Walden Bello asks SC to decriminalize libel

Ian Laqui - Philstar.com
Walden Bello asks SC to decriminalize libel
This photo shows former lawmaker Walden Bello (middle), and his lawyers Estrella Elamparo and Danilo Balucos.
Martin Ramos / Philstar.com

MANILA, Philippines — Former vice presidential bet Walden Bello filed a petition for Certiorari and Prohibition asking the Supreme Court to decriminalize libel in the Philippines.

In a 26-page filed before the SC on Tuesday, Bello asked to void Articles 353 to 355 of the Revised Penal Code (RPC) on libel and section 4(c)(4) of Republic Act 10175 or the Cybercrime Prevention Act on cyber libel.

He was accompanied by his lawyers Estrella Elamparo and Danilo Balucos.

“Petitioner respectfully prays that the present Petition be granted declaring unconstitutional Articles 353 to 355 of the Revised Penal Code as well and Section 4(c)(4) of Republic Act No. 10175 on Cyberlibel for being violative of Section 4, Article III of the Bill of Rights and nullifying and permanently enjoining the prosecution of petitioner under the said laws,” the petition read.

Libel, covered under the RPC, is “defined as a public and malicious imputation of a crime, or of a vice or defect, real or imaginary, or any act, omission, condition, status, or circumstance tending to cause the dishonor, discredit, or contempt of a natural or juridical person, or to blacken the memory of one who is dead.”

Aside from criminal prosecution, there is still a distinct civil action that can be filed for libel.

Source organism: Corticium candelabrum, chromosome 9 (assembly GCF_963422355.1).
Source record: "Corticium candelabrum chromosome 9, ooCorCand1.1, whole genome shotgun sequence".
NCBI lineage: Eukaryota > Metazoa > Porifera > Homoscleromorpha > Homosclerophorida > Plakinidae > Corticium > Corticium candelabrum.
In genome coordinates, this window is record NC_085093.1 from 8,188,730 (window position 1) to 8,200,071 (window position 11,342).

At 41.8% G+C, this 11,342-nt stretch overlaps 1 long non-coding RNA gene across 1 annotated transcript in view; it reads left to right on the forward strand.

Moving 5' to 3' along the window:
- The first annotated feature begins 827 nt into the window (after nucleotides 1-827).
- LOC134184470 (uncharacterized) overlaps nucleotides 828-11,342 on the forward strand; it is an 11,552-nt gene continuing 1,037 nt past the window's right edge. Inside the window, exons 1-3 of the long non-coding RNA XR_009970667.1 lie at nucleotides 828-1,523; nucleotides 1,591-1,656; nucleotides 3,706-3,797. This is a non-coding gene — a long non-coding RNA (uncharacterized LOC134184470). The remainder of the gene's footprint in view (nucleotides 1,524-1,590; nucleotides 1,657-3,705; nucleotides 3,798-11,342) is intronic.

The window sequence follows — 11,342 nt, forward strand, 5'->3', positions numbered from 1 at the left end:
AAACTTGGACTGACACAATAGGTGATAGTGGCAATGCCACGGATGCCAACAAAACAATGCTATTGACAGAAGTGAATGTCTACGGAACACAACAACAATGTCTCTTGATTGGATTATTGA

Under the Cybercrime Prevention Act, which Bello also asked the high court to review, the penalty for the offense is one degree higher than the defined penalty mentioned in the RPC. 

“Indeed, it is high time, after a decade of the Disini doctrine, for the Honorable Court to strike down as unconstitutional the libel statutes and permanently prohibit and enjoin the prosecution of the case with the respondent court,” the petition read. 

In the Disini vs. Secretary of Justice case in February 2014, the Supreme Court declared that the provision concerning cyber libel mentioned in the Cybercrime Prevention Act is lawful and constitutional when applied to the original author of a post. 

However, it was deemed unconstitutional when applied to individuals who merely receive or respond to a post.

Bello also asked the SC to stop prosecuting individuals charged with libel. 

“Said laws have not achieved their legislative intents but instead have been weaponized to suppress fundamental Constitutional rights,” the petition read.

Bello is currently confronting two cyberlibel raps in a Davao City court after former Davao City information officer for Vice President Sara Duterte, Jefry Tupas, filed charges against the former lawmaker.

This was after Bello claimed that Duterte’s former aide was involved in an alleged drug raid in Davao.

Bello’s lawyers, however, said that the petition is not just about Bello’s case but about libel in general.

“The mere existence of these criminal laws in our law books already causes chilling effect,” Estrella Alamparo said in an interview with the reporters. 

“It already stifles freedom of expression and freedom of the press,” she added.

vuukle comment







  • Latest
  • Trending
Are you sure you want to log out?

Philstar.com is one of the most vibrant, opinionated, discerning communities of readers on cyberspace. With your meaningful insights, help shape the stories that can shape the country. Sign up now!

or sign in with